Dyspraxia (Childhood Apraxia of Speech)

Boy with Dyspraxia, smiling.Dyspraxia – officially known as Childhood Apraxia of Speech (CAS) – is a motor speech disorder, which means children with CAS have problems saying sounds, syllables, and words. This is not because of muscle weakness or paralysis, but rather because the brain has problems planning to move the body parts needed for speech. The child knows what he or she wants to say, but has difficulty coordinating the tongue, lip and jaw movements necessary to say those words.

Symptoms of Dyspraxia/CAS

A child with CAS find it hard to pronounce words correctly, but this will appear differently depending on the child’s age. Also note that not all children with CAS are the same, so it may be that only a selection of the signs and symptoms listed below are present in every child. That said, a Speech-Language Therapist will look for certain common symptoms in younger children, which include the following:

  • A lack of cooing or babbling as an infant.
  • First words arriving late, and possibly missing sounds.
  • Ability to make only a few different consonant and vowel sounds.
  • Problems combining sounds; may show long pauses between sounds.
  • Frequent simplification of words by replacing or deleting difficult sounds.
  • Problems with eating or drooling may also be present.
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    The issues an older child with CAS faces may be subtler, such as inconsistent speech sound errors, trouble imitating speech, or visible struggles in the coordination of lip, tongue and jaw movements. The older child may sound monotonous or place stress on the wrong syllable in a word, and these difficulties may be at their worst when the child is anxious or fatigued.
     
    At any age, children with CAS may experience delayed language development, and/or sensitivity in their mouths, such as a dislike for tooth-brushing or crunchy foods. Furthermore, they are more likely have problems when learning to read, spell, and write, meaning that issues tend to arise in the classroom for school-aged CAS kids. Thanks to a recent inquiry by the NZ Government, our education system is becoming more aware of the presence of Dyspraxia in schools. With that in mind, if your child’s teacher reports frequent difficulties with literacy, social interaction, speech production or general word-retrieval, it is worth considering diagnosis for Dyspraxia/CAS.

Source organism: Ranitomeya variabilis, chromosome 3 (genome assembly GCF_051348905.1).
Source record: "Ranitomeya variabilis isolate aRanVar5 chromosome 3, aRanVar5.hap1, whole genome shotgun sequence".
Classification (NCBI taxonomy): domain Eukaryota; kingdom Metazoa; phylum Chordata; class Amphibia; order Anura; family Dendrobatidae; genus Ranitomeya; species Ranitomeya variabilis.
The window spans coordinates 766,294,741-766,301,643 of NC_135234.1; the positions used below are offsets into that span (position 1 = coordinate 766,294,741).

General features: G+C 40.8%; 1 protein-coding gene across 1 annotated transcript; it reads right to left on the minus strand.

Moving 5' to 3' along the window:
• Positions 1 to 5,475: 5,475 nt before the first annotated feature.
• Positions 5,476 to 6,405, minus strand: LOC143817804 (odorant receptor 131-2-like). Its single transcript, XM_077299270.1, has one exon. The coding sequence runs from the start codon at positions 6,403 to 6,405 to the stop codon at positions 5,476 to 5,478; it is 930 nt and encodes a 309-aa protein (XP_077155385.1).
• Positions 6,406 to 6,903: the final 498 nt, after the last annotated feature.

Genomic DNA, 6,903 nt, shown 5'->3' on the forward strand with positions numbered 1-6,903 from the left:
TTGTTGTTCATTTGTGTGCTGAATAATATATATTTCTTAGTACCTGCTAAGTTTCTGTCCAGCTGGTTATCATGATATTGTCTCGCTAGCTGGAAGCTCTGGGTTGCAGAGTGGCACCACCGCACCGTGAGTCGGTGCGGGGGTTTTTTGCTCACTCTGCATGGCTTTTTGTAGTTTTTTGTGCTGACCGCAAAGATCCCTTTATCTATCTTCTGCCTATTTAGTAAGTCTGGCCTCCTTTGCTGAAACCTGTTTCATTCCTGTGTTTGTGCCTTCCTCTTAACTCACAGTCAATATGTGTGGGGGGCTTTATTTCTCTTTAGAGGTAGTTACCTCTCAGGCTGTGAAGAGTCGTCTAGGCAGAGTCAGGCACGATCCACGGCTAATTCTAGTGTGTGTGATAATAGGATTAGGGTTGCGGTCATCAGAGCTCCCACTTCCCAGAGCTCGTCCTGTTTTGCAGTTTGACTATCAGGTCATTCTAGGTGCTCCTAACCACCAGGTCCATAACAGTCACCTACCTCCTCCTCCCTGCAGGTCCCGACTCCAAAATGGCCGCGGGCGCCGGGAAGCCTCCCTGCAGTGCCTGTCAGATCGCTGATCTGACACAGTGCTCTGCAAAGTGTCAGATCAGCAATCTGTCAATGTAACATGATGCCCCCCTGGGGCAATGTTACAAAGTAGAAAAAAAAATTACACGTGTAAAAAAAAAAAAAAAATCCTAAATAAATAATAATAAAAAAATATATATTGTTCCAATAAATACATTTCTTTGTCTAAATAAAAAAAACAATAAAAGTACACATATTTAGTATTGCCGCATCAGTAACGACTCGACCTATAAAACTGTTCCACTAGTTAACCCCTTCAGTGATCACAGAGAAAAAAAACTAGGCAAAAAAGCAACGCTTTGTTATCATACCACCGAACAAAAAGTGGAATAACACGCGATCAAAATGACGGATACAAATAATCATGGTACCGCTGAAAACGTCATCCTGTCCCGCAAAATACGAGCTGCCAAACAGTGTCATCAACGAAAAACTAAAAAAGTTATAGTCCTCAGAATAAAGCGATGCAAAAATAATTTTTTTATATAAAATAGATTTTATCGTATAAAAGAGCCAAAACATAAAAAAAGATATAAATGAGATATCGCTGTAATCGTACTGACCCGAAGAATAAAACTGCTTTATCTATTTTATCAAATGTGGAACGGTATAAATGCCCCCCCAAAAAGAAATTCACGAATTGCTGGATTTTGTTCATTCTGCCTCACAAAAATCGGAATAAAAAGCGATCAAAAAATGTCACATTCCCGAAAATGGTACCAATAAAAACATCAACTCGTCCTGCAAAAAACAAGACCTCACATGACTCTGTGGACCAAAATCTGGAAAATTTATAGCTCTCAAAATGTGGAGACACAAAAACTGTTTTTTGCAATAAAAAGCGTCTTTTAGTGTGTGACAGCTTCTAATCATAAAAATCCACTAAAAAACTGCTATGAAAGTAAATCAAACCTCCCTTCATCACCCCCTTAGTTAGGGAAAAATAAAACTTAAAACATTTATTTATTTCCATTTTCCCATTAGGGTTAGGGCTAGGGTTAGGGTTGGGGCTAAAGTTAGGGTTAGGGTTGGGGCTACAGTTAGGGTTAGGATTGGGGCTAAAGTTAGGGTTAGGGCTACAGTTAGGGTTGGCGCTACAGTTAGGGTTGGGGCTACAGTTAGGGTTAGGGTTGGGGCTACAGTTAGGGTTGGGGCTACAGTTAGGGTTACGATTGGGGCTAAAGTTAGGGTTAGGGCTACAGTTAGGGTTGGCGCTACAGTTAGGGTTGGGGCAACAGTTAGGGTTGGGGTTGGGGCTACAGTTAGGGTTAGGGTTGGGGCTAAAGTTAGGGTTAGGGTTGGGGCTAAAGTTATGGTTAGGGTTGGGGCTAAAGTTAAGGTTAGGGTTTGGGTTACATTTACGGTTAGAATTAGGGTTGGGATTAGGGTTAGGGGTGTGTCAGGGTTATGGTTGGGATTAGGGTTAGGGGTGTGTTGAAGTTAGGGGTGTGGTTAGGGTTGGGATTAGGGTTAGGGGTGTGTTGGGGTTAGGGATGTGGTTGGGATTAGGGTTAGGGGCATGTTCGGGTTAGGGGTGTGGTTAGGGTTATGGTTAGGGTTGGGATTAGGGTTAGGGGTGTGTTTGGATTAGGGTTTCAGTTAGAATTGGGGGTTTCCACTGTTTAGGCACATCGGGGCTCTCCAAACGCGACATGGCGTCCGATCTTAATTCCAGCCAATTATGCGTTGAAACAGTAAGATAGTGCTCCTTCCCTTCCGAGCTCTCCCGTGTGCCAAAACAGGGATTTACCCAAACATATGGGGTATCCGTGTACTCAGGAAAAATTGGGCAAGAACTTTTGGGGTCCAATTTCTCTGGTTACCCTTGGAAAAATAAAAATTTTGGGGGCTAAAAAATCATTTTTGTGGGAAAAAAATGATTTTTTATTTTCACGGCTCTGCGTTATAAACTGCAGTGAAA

Diagnosis of Dyspraxia/CAS

    To diagnose Dyspraxia, a Speech-Language Therapist (SLT) will assess the child’s oral-motor abilities, melody of speech, and overall speech sound development. It’s crucial at the early stages for the SLT to also spend time ruling out other speech disorders too. The SLT may utilise a range of techniques to assess a child for CAS, including the following:

  • Testing mouth coordination by having the child imitate non-speech actions such as smiling and lip-puckering.
  • Evaluating the sequencing of muscle movements while the child repeats tongue-twister-like phrases.
  • Testing the kid’s skills in functional or “real-life” situations, such as licking a lollipop.
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    A Therapist may also examine the child’s literacy, comprehension and expressive language skills to see if there are co-existing problems in these areas.

    Treating Dyspraxia

    Research shows that children with CAS have more success when they receive frequent support in the early stages of treatment. Whether that means they work one-on-one with a SLT or with their parents, practicing as often as four times per week will best help to strengthen the child’s muscles of speech and improve their neuromuscular coordination. Some kids, for whom Dyspraxia makes speech especially difficult, need a short-term aid to communication such as sign language or tablet-based text-to-speech software. Technology is becoming more common at all stages of treatment, with applications designed to assist fine motor skill development becoming an affordable approach that both parents and professionals can put to use.
     
    To summarise, Dyspraxia/CAS is a disorder affecting the coordination of a child’s muscles of speech, and which is treated by a Speech-Language Therapist working alongside parents and teachers to strengthen the kid’s speech muscles. Treatment is all about persistence; with frequent practice, CAS children can enjoy eloquent speech, academic success and a full social life.